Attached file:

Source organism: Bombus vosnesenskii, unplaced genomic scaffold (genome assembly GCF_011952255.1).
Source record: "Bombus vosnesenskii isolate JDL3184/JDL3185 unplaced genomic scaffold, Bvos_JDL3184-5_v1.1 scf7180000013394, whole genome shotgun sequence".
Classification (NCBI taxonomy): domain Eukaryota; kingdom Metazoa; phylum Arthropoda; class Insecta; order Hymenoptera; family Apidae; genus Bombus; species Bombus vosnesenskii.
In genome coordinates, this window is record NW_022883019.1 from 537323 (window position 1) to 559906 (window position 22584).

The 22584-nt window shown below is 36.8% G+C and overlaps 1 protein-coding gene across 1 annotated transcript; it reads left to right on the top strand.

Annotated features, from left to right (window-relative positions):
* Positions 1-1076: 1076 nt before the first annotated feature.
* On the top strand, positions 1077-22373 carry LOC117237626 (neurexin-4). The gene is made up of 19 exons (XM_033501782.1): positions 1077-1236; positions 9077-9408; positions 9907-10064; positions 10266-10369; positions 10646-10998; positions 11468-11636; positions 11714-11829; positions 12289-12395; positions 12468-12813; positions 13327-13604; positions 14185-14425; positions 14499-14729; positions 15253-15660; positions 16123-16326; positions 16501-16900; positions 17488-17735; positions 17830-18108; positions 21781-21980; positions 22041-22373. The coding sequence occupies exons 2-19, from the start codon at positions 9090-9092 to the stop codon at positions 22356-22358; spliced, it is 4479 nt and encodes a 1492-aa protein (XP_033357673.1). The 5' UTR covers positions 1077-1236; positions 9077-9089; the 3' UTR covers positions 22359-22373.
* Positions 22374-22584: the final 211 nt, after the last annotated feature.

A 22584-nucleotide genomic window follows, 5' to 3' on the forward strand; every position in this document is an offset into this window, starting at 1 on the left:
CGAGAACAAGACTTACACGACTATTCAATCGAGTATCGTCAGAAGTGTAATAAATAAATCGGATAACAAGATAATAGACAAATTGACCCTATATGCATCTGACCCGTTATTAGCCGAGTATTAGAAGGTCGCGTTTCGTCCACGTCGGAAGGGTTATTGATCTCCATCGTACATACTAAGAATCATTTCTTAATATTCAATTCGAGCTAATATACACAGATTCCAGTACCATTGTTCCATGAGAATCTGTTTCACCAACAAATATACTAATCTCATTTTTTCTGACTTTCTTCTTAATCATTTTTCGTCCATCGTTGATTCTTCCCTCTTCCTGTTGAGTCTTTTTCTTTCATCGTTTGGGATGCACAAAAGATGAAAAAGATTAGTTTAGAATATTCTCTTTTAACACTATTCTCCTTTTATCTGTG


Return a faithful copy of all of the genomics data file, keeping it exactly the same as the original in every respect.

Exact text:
Source organism: Bombus vosnesenskii, unplaced genomic scaffold (genome assembly GCF_011952255.1).
Source record: "Bombus vosnesenskii isolate JDL3184/JDL3185 unplaced genomic scaffold, Bvos_JDL3184-5_v1.1 scf7180000013394, whole genome shotgun sequence".
Classification (NCBI taxonomy): domain Eukaryota; kingdom Metazoa; phylum Arthropoda; class Insecta; order Hymenoptera; family Apidae; genus Bombus; species Bombus vosnesenskii.
In genome coordinates, this window is record NW_022883019.1 from 537323 (window position 1) to 559906 (window position 22584).

The 22584-nt window shown below is 36.8% G+C and overlaps 1 protein-coding gene across 1 annotated transcript; it reads left to right on the top strand.

Annotated features, from left to right (window-relative positions):
* Positions 1-1076: 1076 nt before the first annotated feature.
* On the top strand, positions 1077-22373 carry LOC117237626 (neurexin-4). The gene is made up of 19 exons (XM_033501782.1): positions 1077-1236; positions 9077-9408; positions 9907-10064; positions 10266-10369; positions 10646-10998; positions 11468-11636; positions 11714-11829; positions 12289-12395; positions 12468-12813; positions 13327-13604; positions 14185-14425; positions 14499-14729; positions 15253-15660; positions 16123-16326; positions 16501-16900; positions 17488-17735; positions 17830-18108; positions 21781-21980; positions 22041-22373. The coding sequence occupies exons 2-19, from the start codon at positions 9090-9092 to the stop codon at positions 22356-22358; spliced, it is 4479 nt and encodes a 1492-aa protein (XP_033357673.1). The 5' UTR covers positions 1077-1236; positions 9077-9089; the 3' UTR covers positions 22359-22373.
* Positions 22374-22584: the final 211 nt, after the last annotated feature.

A 22584-nucleotide genomic window follows, 5' to 3' on the forward strand; every position in this document is an offset into this window, starting at 1 on the left:
CGAGAACAAGACTTACACGACTATTCAATCGAGTATCGTCAGAAGTGTAATAAATAAATCGGATAACAAGATAATAGACAAATTGACCCTATATGCATCTGACCCGTTATTAGCCGAGTATTAGAAGGTCGCGTTTCGTCCACGTCGGAAGGGTTATTGATCTCCATCGTACATACTAAGAATCATTTCTTAATATTCAATTCGAGCTAATATACACAGATTCCAGTACCATTGTTCCATGAGAATCTGTTTCACCAACAAATATACTAATCTCATTTTTTCTGACTTTCTTCTTAATCATTTTTCGTCCATCGTTGATTCTTCCCTCTTCCTGTTGAGTCTTTTTCTTTCATCGTTTGGGATGCACAAAAGATGAAAAAGATTAGTTTAGAATATTCTCTTTTAACACTATTCTCCTTTTATCTGTG